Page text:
Last week, I wrote about a sprinter named Blake Leeper, who is in deep preparations for the Paralympic World Championships later this month in France. Leeper was born without legs below the knee, but with the use of prosthetics was able to run cross country and play varsity basketball in high school.
When he graduated high school, his athletic career seemed to be over -- until he saw Oscar Pistorius and others competing in the 2008 Paralympics using the high-tech "blade" prosthetics. Leeper, then 18 years old, immediately applied for grants and sponsorships to raise the $15,000 necessary to get his own set and join the competition.
Last year, he tied Pistorius for the fastest paralympic 100 meters at 10.91. A new record is in Leeper's sights this month.
For me, Leeper's life -- and the entire Paralympic movement -- is a quintessential sports story, which means it's a quintessential human story. I'm writing about Leeper from afar at the moment, but I would love to write the movie version someday. It's a story that deserves telling.
Sports, movies, novels, TV series serve the same purpose in our culture. They're a metaphor for life, a ritual reenactment of the reality that life is about overcoming challenges and obstacles to achieve a goal. This is true for everyone -- no matter how rich or poor, no matter the ethnicity or religion. The specific obstacles may differ, but life will test each of us in some way. It's up to us how we handle it.
This is the basic plot of every story ever told: a character is presented with a challenge and must do something to overcome it. Overcoming one challenge leads to another, which leads to another, and so on to the end of the movie, or the fourth quarter. Unless there's overtime.
In Hollywood, the character usually overcomes the odds in the end because we love a happy ending. In team sports, there's a "two-sides of the coin" ending -- one team succeeds, one team fails. In individual sports, there's typically one victor, but "success" can be measured in many ways. For Tiger Woods, a fifth place finish in the U.S. Open is a failure. For a 16-year old qualifier, fifth place is an achievement. The underlying point remains: sports is an oft-exaggerated metaphor for the process of facing and overcoming challenges.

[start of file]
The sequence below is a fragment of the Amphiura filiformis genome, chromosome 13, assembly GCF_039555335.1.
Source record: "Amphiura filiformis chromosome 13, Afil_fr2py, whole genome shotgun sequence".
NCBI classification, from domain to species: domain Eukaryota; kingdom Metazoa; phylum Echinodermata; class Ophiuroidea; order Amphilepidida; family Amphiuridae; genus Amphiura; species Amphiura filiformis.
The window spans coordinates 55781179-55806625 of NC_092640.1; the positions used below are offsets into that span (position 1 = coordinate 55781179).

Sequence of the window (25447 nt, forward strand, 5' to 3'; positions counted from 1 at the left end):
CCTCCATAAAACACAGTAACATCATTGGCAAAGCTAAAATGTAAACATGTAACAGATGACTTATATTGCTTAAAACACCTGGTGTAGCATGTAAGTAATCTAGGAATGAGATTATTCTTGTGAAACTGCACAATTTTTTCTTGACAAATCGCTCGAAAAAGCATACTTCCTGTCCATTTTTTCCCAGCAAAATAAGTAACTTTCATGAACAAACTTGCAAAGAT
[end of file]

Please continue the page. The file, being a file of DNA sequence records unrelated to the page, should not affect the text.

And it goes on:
Probably 30 years ago now, I saw what I still think of as the most impressive athletic performance I've ever witnessed. The Cystic Fibrosis Foundation held a swimathon fund raiser. Cystic fibrosis is a genetic disease that affects the digestive system and the lungs. Specifically, people with CF produce a thick mucus that clogs the lungs (making breathing more difficult) and makes them more susceptible to pulmonary infections.
My younger brother -- then maybe 9 or 10 years old -- signed up to swim. We went around the neighborhood hitting up family friends and complete strangers for pledges. When they heard my brother would be swimming, they made larger commitments per lap. One person promised $10 per lap.
On the day of the event, my brother got in the pool at 8:00 a.m. and swam. And swam and swam and swam...lap after lap, back and forth across the pool. He came out of the water for 5-10 minute breaks, but continued swimming laps until the event ended in the afternoon. That day, he swam approximately two and a half miles -- an amazing display of determination and endurance because my brother has cystic fibrosis. That's why the pledges were so big. No one thought he could swim more than a hundred laps.
This is why a guy like Blake Leeper fascinates me. Born without legs below the knee, he got his first prosthetics at 9 months and decided with his family that it would be an excuse for absolutely nothing. The prosthetics he wore to run cross country and play basketball weren't high-tech blades. What got him through was hard work and the determination to overcome a handicap.
Now equipped with prosthetics that restore what he likely would have been able to do naturally, Leeper is a top paralympic athlete who hopes to compete in the able-bodied Olympics in 2016. I'll be following his progress. And taking notes for the screenplay.